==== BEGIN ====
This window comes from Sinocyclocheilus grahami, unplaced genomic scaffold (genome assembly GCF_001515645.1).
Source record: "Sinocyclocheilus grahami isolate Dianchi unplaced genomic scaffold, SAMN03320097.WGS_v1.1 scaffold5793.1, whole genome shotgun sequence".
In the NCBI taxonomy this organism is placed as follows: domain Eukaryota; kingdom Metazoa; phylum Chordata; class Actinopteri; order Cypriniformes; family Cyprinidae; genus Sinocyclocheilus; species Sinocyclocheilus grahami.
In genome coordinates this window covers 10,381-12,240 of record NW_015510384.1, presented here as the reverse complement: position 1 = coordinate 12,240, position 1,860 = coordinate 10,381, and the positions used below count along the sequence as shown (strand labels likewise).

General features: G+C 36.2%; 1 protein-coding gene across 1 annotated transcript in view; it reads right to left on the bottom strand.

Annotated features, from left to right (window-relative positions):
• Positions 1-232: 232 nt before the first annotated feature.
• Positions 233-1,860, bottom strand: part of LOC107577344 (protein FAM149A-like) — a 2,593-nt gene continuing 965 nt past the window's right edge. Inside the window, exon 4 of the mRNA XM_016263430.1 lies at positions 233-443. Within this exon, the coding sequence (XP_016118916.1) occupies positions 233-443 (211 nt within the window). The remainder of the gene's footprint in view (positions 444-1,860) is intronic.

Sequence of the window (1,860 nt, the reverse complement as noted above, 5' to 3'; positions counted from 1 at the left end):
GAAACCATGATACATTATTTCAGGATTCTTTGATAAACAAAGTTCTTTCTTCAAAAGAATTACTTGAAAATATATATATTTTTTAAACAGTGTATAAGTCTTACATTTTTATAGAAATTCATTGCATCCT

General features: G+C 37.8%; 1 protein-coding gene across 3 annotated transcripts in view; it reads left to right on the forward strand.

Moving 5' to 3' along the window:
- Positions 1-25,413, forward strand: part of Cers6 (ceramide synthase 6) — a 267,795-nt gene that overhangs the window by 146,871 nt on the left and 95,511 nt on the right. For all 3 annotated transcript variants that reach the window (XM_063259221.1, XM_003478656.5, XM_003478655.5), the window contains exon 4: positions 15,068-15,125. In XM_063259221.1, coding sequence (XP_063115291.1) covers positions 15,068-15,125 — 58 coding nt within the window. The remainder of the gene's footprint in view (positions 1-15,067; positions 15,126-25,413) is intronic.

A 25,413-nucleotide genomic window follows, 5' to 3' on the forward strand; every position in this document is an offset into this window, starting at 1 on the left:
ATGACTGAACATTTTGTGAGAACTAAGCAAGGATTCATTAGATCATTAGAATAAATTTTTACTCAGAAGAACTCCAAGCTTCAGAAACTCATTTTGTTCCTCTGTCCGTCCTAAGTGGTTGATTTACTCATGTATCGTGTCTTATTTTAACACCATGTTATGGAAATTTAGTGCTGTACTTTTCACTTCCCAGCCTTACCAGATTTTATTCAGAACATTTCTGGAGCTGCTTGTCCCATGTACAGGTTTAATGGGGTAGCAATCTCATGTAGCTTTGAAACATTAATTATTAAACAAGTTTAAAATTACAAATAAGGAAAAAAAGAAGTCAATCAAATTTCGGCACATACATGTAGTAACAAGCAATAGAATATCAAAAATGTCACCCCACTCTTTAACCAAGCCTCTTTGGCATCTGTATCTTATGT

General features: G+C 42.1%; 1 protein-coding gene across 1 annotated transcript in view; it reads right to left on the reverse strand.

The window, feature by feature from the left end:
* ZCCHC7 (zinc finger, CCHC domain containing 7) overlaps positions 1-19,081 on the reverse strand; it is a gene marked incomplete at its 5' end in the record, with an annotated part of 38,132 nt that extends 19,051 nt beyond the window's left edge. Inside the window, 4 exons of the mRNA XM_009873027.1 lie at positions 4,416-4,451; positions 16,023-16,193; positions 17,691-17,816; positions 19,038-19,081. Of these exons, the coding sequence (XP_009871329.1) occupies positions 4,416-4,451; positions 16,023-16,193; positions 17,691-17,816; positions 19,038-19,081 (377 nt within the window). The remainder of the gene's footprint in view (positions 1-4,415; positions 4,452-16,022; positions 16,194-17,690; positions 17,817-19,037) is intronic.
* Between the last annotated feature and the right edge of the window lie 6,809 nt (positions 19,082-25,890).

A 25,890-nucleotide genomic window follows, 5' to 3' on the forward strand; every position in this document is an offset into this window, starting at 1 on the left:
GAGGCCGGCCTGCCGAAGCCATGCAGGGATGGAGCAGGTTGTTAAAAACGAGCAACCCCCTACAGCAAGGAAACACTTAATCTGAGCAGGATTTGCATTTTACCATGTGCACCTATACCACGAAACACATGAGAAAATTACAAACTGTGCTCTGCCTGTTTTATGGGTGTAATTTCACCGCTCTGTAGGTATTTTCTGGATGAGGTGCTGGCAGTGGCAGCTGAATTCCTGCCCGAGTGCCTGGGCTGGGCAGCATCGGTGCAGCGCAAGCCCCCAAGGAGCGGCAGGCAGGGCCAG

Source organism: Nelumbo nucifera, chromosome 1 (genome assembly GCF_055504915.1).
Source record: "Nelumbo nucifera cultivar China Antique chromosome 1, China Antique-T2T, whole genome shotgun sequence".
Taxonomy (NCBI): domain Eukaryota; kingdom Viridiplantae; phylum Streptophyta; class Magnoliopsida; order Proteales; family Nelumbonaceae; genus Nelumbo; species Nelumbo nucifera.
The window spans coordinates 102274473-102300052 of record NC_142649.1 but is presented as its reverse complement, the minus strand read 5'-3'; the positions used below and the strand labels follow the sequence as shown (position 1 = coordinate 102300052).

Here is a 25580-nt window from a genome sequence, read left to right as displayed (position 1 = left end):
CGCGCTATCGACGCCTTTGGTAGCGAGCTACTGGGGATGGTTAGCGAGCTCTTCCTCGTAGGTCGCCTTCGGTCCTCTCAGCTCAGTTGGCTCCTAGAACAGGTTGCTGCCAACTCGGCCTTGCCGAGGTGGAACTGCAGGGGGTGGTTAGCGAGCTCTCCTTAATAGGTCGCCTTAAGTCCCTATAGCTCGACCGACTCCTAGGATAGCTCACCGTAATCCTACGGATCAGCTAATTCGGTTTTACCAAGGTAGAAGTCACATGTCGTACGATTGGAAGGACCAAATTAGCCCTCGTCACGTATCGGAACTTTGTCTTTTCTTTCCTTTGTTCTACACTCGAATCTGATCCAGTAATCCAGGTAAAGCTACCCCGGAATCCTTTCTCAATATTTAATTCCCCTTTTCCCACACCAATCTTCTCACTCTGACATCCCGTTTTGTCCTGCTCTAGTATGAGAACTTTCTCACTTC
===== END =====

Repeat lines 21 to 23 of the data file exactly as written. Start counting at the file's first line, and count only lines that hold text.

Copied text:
GAGGCCGGCCTGCCGAAGCCATGCAGGGATGGAGCAGGTTGTTAAAAACGAGCAACCCCCTACAGCAAGGAAACACTTAATCTGAGCAGGATTTGCATTTTACCATGTGCACCTATACCACGAAACACATGAGAAAATTACAAACTGTGCTCTGCCTGTTTTATGGGTGTAATTTCACCGCTCTGTAGGTATTTTCTGGATGAGGTGCTGGCAGTGGCAGCTGAATTCCTGCCCGAGTGCCTGGGCTGGGCAGCATCGGTGCAGCGCAAGCCCCCAAGGAGCGGCAGGCAGGGCCAG

Source organism: Nelumbo nucifera, chromosome 1 (genome assembly GCF_055504915.1).
Source record: "Nelumbo nucifera cultivar China Antique chromosome 1, China Antique-T2T, whole genome shotgun sequence".